Message from the Dean: Beyond Either/Or--A Small-College Experience

As students, faculty and staff in the RCAH, we pride ourselves on the way we have been able to combine a particular kind of small-college experience with the resources of a large research university. You hear the phrase "the best of both worlds" regularly when we talk with prospective students and their parents, and it comes to mind frequently as we prepare for our first full graduation ceremony in spring 2011. What exactly does it mean? How have we been able to move beyond the either/or choice between a small college and a large university?

From the point of view of students I think it means that even though we are part of a major research university, we get to know each other in our classes, through activities outside the classroom, and even beyond the campus. The RCAH is a way of learning from one another, not just a point on the map. Students, faculty, staff, and our community partners get to know one another by living our learning. We've made each others' acquaintance, as Jane Addams, the founder of Chicago's Hull House, so famously put it at the turn of the twentieth century. These acquaintanceships ground the work we do and give it meaning. Human beings live their lives in groups, and the RCAH prepares students to enjoy and succeed as members of the many ensembles that await them after graduation.

At the same time, this place for making acquaintances exists within an enormously rich university environment. The RCAH is not an island. Our graduating students are the best evidence of this. Whether they have chosen a second major or specialization outside the RCAH (as more than 80 percent of this spring's graduates have), or creatively designed their own interdisciplinary elective pathway with courses from several different programs outside the RCAH, these students have learned how to take advantage of the extraordinary resources—the research laboratories and technical support; the archives, gardens, libraries, and museums; the performance programs; and the engagement opportunities—that make MSU a truly global institution.

In fact, what our students find is that one of the best ways to take advantage of being at MSU is to experience it through the RCAH. By getting acquainted with other students, faculty, and staff in a supportive, familiar environment in Snyder-Phillips Hall, they learn how to ask the right questions and stay focused in this world-class university. They are confident without being over-confident, open to new ideas without being rudderless, and creative when it is time to step outside the RCAH.

This is how moving beyond the either/or choice of a small college or a large research university works for RCAH students. One question many students and families ask is: “Can we afford it?” In other words, they ask themselves whether investing in a private-college education will reap greater rewards than an investment in a state university education, even one with a residential college experience like the RCAH. Even if private-college tuition is twice the cost of public tuition, they think, it might be worth the sacrifice.

While there is plenty of research on the economic value of (smaller size) private vs. (larger) public higher education, this too is a misleading either/or choice (what philosophers call a false dichotomy). Elite private colleges, we're told, have a higher immediate payoff in terms of salary, but for students seeking concrete employable skills, public universities may be a better bet. This kind of research, however, is notoriously inconclusive. It genuinely depends on the program, the goals of the graduate, and the shifting social and economic landscape that greets the student upon graduation. College education can be described as an investment in human capital; there is nothing crass about that as long as one remembers that graduates have to be prepared to make choices and think on their feet.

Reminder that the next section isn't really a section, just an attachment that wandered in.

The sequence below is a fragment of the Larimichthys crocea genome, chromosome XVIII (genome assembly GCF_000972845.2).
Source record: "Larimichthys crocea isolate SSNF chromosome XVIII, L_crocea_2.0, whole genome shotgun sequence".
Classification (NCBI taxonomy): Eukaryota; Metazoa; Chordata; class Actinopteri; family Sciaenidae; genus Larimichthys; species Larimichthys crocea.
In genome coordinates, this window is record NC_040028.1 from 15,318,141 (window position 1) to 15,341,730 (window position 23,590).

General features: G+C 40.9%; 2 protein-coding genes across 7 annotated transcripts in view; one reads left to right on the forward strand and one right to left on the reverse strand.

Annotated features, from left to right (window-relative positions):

The RCAH at MSU is an elite program with a difference—and this applies to all of our students, not just the 40 percent of them who are in the Honors College. The RCAH teaches students how to think, manage, and plan the way elite colleges have taught the children of the elite, but it does so with a commitment to access and equal educational opportunity that have been the great virtues of our public universities. In addition to the regular small classes, all of our students take a small first-year seminar, a special tutorial, and a senior seminar or thesis. This is how they are able to cast, direct, and act in their own plays; write and perform their own poetry and music; produce their own animated films on human rights issues; and reach out to students and workers in Lansing and Detroit who rarely have had a chance to work with university students. RCAH students are now showing up in the winner's circle for awards such as the Office of Study Abroad "Tales from Abroad" contest and getting selected for prestigious internships, including one who will be interning at the White House this spring.

Without a doubt, there are either/or choices in this world. Often you are either on the bus or you’re not. You can't procrastinate and expect to make the choice later, because by that time the bus will have left the station. Fortunately, education is not like that, and the RCAH at MSU is not like that. You can be in the RCAH at MSU and not miss the bus. In fact, it is a very good way to begin a journey on which you will have to decide your own destination and on which you will take the wheel, open the windows, and, of course, make new acquaintances.